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Industry Achievement
Montréal, Quebec (2002)
The city of Montréal has been at the heart of Canada’s railway industry throughout its history. It is the home of the headquarters of Canadian National, Canada’s largest railway and now a top-performing North American railway system. Montréal is also headquarters for Via Rail Canada Inc., Canada’s intercity passenger railway, and regional railway networks Chemins de fer du Québec (Quebec Railway Corporation), and Genesee-Rail One Canada.

Central Station, Montreal, QCHistorically, Canadian Pacific Railway was also headquartered in Montréal. Historic Windsor Station, headquarters of the CPR for many years and one of the most imposing railway stations in Canada, continues to serve key segments of Montréal’s commuter train system as the downtown terminal. Central Station, located next to CN’s headquarters building, serves both Montréal commuters and Via Rail Canada’s intercity network and is one of Canada’s busiest passenger railway terminals.

The Turcot RoundhouseIn the early days of Canada’s railways, the city of Montréal was home to Montreal Locomotive Works — a company that built steam locomotives for Canada’s railways, and later first-generation diesels. Some of Canada’s famous steam locomotives, such as CPR’s Empress Number 2816, were built in the MLW shops.

Railway equipment was also built and repaired at large shop facilities in the Montréal districts of Pointe-Saint-Charles (CN) and Angus (CPR). Third-party suppliers of specialized locomotive and car repair services continue to operate and thrive in the city today.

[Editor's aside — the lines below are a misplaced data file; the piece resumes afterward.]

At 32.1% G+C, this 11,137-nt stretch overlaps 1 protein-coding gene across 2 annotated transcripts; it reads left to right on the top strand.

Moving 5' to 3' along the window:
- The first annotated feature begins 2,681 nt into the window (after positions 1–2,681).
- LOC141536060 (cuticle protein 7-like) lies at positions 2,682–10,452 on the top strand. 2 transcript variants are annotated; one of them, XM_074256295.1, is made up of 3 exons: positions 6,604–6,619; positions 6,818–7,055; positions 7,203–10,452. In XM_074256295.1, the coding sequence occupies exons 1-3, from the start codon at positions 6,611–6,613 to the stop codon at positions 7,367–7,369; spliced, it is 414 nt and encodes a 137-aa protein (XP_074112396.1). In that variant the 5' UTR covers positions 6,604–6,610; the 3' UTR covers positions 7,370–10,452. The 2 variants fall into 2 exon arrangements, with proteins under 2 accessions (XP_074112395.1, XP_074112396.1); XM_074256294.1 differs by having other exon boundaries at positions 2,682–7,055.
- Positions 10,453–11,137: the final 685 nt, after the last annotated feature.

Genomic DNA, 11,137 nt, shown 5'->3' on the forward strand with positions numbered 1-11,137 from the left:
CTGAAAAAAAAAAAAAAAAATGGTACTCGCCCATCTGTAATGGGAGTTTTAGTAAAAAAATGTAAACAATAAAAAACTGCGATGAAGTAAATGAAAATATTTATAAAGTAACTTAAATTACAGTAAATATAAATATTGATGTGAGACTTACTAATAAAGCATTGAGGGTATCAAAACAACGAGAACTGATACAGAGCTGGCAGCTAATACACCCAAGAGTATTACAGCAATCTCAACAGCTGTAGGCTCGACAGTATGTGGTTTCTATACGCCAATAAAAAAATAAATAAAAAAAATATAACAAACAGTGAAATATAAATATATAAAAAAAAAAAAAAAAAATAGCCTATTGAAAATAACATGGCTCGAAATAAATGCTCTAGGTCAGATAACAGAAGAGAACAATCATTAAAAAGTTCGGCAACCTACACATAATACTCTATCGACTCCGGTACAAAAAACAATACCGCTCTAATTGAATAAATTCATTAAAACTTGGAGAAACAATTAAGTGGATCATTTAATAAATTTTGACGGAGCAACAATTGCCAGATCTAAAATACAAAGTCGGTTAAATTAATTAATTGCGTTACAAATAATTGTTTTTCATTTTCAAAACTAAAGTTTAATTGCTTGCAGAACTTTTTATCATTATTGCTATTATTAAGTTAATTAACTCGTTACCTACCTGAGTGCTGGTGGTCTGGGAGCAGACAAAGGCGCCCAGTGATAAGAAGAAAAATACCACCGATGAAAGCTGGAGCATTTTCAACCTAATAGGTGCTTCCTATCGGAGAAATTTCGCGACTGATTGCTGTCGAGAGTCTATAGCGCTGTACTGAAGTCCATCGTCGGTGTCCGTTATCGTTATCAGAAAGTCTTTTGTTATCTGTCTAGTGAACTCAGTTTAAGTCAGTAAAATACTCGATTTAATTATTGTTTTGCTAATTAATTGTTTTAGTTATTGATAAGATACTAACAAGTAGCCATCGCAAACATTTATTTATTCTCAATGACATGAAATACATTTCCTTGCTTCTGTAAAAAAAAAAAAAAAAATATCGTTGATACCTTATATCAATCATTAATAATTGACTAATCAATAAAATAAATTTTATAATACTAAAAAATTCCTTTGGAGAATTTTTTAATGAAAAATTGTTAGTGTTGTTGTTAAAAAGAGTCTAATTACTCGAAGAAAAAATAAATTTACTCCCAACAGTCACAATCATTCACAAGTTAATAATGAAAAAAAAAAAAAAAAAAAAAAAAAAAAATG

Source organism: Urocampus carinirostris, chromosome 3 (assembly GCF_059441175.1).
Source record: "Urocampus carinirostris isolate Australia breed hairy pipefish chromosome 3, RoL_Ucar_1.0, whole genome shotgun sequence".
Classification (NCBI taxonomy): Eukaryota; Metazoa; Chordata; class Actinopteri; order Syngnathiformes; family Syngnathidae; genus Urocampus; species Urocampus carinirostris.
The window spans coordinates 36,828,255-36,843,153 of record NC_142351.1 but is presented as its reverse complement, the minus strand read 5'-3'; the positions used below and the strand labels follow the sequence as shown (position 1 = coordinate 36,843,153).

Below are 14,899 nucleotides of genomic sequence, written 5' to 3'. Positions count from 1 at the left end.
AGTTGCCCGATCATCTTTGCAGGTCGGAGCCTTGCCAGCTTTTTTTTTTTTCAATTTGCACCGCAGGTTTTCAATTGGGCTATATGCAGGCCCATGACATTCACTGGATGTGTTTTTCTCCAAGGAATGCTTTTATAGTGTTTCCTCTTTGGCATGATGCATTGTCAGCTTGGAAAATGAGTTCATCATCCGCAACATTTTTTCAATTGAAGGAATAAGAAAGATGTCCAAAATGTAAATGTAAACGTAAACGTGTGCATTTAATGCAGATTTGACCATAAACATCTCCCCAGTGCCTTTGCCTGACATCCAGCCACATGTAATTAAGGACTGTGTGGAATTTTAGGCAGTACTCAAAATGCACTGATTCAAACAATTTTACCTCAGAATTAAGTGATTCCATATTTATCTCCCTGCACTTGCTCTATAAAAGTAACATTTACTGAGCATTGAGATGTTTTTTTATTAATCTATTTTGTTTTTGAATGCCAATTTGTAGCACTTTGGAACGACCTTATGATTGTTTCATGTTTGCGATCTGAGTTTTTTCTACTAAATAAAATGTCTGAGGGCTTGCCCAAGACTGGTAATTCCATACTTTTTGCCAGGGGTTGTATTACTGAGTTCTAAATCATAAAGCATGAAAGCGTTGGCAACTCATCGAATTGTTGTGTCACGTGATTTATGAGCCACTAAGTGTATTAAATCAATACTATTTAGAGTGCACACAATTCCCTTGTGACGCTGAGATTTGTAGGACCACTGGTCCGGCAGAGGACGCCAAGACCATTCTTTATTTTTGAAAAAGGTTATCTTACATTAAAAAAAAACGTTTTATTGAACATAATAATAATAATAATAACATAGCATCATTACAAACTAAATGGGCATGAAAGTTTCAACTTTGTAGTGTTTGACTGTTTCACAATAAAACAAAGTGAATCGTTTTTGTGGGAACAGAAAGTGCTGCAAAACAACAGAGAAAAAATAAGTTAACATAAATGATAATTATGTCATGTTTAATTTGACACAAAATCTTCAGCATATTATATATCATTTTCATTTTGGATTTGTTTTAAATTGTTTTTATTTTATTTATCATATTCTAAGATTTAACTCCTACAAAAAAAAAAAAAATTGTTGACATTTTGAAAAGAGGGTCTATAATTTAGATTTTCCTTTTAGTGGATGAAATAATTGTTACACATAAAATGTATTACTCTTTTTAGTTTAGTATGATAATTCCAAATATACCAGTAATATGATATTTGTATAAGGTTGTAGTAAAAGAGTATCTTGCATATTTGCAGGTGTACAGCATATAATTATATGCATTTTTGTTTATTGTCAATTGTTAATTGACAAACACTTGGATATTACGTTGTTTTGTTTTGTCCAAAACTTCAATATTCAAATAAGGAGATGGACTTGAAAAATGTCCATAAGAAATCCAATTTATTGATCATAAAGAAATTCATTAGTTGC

Montréal remains a strategic and important point for Canada’s railway industry. The port of Montréal is extensively used for intermodal operations that connect North America and world markets, and feed the mainline networks of CN and CPR. Today’s railway network provides vital infrastructure to alleviate highway congestion and pollution in the Montréal area by providing routes for commuter and intercity passenger service together with freight operations.

South of the famous Victoria Bridge, built to provide a rail link from the Island of Montréal with the south shore of the St. Lawrence River, historians can learn about Canada’s railway history at the Canadian Railway Museum in nearby Saint-Constant, home of the largest collection of vintage railway equipment in Canada.

The city of Montréal’s historical role as the administrative and financial centre of the Canadian railway industry, and its continued economic role in the success of the industry has been recognized through its selection as one of four communities inducted into the Canadian Railway Hall of Fame in 2002.

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